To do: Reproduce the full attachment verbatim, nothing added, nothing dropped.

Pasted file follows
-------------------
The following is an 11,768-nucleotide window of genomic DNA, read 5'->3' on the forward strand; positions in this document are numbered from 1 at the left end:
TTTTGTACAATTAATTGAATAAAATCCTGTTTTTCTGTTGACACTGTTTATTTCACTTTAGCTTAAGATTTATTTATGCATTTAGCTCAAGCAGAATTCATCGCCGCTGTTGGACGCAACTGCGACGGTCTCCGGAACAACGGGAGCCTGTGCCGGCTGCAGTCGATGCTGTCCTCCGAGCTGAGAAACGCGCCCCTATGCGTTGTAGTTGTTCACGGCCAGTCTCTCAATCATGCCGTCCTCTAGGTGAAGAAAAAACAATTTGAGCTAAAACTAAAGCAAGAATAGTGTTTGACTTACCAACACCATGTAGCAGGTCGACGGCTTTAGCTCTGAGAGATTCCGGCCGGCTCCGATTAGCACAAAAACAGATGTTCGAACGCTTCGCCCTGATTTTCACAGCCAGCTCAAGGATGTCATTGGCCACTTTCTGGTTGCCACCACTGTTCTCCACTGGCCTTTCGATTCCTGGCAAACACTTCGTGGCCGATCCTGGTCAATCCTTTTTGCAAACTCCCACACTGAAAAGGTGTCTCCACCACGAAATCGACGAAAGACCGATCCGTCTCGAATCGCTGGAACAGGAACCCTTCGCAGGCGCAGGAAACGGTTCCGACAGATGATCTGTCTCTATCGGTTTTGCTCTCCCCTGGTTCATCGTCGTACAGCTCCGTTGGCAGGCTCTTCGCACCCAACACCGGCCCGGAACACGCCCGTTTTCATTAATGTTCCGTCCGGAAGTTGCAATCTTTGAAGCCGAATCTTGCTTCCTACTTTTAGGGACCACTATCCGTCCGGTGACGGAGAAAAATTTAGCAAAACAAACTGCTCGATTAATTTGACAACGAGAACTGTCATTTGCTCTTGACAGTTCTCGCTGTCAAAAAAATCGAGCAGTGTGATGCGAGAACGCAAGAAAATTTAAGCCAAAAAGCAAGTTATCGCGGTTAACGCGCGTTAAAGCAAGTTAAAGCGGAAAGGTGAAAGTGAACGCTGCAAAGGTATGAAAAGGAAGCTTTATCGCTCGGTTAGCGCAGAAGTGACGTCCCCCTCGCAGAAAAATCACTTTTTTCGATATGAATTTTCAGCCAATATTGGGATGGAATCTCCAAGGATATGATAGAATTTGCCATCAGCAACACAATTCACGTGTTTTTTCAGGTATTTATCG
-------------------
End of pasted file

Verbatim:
The following is an 11,768-nucleotide window of genomic DNA, read 5'->3' on the forward strand; positions in this document are numbered from 1 at the left end:
TTTTGTACAATTAATTGAATAAAATCCTGTTTTTCTGTTGACACTGTTTATTTCACTTTAGCTTAAGATTTATTTATGCATTTAGCTCAAGCAGAATTCATCGCCGCTGTTGGACGCAACTGCGACGGTCTCCGGAACAACGGGAGCCTGTGCCGGCTGCAGTCGATGCTGTCCTCCGAGCTGAGAAACGCGCCCCTATGCGTTGTAGTTGTTCACGGCCAGTCTCTCAATCATGCCGTCCTCTAGGTGAAGAAAAAACAATTTGAGCTAAAACTAAAGCAAGAATAGTGTTTGACTTACCAACACCATGTAGCAGGTCGACGGCTTTAGCTCTGAGAGATTCCGGCCGGCTCCGATTAGCACAAAAACAGATGTTCGAACGCTTCGCCCTGATTTTCACAGCCAGCTCAAGGATGTCATTGGCCACTTTCTGGTTGCCACCACTGTTCTCCACTGGCCTTTCGATTCCTGGCAAACACTTCGTGGCCGATCCTGGTCAATCCTTTTTGCAAACTCCCACACTGAAAAGGTGTCTCCACCACGAAATCGACGAAAGACCGATCCGTCTCGAATCGCTGGAACAGGAACCCTTCGCAGGCGCAGGAAACGGTTCCGACAGATGATCTGTCTCTATCGGTTTTGCTCTCCCCTGGTTCATCGTCGTACAGCTCCGTTGGCAGGCTCTTCGCACCCAACACCGGCCCGGAACACGCCCGTTTTCATTAATGTTCCGTCCGGAAGTTGCAATCTTTGAAGCCGAATCTTGCTTCCTACTTTTAGGGACCACTATCCGTCCGGTGACGGAGAAAAATTTAGCAAAACAAACTGCTCGATTAATTTGACAACGAGAACTGTCATTTGCTCTTGACAGTTCTCGCTGTCAAAAAAATCGAGCAGTGTGATGCGAGAACGCAAGAAAATTTAAGCCAAAAAGCAAGTTATCGCGGTTAACGCGCGTTAAAGCAAGTTAAAGCGGAAAGGTGAAAGTGAACGCTGCAAAGGTATGAAAAGGAAGCTTTATCGCTCGGTTAGCGCAGAAGTGACGTCCCCCTCGCAGAAAAATCACTTTTTTCGATATGAATTTTCAGCCAATATTGGGATGGAATCTCCAAGGATATGATAGAATTTGCCATCAGCAACACAATTCACGTGTTTTTTCAGGTATTTATCG